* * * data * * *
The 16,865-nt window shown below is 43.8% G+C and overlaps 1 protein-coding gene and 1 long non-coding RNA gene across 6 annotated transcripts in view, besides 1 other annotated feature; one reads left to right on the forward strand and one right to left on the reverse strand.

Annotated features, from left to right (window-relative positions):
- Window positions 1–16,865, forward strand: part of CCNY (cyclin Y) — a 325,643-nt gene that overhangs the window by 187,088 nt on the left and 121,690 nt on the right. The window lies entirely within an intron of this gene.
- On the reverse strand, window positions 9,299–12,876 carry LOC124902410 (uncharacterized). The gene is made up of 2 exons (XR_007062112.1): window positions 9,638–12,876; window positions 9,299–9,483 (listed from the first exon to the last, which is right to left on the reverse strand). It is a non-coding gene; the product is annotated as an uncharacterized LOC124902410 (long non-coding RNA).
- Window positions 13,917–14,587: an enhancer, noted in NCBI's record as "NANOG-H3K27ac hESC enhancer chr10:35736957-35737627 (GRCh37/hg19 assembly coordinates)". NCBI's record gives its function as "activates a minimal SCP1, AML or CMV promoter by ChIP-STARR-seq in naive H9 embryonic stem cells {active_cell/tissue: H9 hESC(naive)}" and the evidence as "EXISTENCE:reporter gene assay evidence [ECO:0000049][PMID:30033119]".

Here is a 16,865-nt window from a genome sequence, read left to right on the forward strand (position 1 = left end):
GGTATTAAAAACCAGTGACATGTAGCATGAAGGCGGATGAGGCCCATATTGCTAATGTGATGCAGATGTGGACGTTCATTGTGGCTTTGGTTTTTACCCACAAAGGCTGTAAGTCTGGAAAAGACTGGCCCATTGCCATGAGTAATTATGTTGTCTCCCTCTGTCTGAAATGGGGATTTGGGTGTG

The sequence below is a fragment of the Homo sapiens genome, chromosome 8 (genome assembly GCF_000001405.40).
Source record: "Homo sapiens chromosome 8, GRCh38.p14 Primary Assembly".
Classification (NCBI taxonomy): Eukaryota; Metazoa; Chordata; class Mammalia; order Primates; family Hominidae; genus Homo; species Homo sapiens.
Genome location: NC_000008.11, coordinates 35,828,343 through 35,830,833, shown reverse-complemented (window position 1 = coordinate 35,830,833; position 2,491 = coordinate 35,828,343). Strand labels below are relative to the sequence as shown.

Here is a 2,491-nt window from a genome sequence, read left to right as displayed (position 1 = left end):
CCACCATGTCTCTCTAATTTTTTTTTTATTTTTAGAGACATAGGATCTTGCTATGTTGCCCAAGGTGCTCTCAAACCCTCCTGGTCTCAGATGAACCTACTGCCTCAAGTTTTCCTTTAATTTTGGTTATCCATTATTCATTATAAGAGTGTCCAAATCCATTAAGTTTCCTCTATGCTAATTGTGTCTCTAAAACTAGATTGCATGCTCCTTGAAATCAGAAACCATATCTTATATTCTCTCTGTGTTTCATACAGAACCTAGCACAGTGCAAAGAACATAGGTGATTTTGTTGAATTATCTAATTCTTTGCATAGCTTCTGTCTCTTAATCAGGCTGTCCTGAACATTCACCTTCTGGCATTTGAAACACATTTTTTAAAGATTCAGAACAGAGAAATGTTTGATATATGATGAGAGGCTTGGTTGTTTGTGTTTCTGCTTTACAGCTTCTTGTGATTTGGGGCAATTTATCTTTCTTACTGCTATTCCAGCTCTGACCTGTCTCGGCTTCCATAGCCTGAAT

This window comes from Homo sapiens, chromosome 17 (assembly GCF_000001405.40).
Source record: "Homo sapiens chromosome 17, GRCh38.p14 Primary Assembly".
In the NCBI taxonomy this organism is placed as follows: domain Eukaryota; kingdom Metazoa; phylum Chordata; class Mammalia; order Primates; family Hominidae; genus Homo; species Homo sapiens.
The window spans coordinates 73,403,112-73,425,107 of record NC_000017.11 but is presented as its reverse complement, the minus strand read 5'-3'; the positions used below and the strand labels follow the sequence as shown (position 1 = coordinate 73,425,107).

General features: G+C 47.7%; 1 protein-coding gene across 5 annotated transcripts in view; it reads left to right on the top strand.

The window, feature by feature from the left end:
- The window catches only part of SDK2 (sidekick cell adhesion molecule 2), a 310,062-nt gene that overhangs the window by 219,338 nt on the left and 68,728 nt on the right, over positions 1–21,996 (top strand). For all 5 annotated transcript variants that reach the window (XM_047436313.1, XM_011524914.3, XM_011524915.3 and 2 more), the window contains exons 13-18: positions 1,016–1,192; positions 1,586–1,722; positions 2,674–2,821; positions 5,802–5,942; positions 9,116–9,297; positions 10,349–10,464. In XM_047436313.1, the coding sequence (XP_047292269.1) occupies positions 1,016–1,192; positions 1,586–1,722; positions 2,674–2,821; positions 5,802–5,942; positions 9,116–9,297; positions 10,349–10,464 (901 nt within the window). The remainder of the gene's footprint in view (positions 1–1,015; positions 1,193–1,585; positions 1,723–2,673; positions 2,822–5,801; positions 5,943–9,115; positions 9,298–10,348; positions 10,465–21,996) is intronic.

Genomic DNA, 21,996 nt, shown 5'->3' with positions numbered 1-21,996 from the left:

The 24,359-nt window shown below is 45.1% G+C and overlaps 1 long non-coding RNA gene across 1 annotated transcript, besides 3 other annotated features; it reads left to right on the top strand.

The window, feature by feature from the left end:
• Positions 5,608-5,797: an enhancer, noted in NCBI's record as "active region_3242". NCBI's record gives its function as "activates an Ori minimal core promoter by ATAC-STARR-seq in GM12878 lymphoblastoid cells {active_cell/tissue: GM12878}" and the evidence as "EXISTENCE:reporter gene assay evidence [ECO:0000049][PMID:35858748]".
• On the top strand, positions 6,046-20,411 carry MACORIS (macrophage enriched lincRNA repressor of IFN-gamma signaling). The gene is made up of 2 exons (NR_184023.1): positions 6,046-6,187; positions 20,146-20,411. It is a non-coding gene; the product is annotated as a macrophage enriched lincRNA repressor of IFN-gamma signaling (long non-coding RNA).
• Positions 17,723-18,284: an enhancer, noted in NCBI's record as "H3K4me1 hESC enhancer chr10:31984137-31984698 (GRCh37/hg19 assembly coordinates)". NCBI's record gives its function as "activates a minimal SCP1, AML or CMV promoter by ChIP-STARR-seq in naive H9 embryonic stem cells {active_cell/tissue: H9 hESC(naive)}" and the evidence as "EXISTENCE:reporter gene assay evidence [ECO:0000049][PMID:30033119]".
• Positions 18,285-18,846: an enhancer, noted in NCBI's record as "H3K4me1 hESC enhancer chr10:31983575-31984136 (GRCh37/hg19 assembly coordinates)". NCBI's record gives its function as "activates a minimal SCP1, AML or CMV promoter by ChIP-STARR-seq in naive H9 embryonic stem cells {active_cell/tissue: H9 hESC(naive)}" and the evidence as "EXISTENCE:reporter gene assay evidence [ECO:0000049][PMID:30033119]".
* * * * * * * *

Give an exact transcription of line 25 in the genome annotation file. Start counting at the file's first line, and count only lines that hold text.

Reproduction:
• On the top strand, positions 6,046-20,411 carry MACORIS (macrophage enriched lincRNA repressor of IFN-gamma signaling). The gene is made up of 2 exons (NR_184023.1): positions 6,046-6,187; positions 20,146-20,411. It is a non-coding gene; the product is annotated as a macrophage enriched lincRNA repressor of IFN-gamma signaling (long non-coding RNA).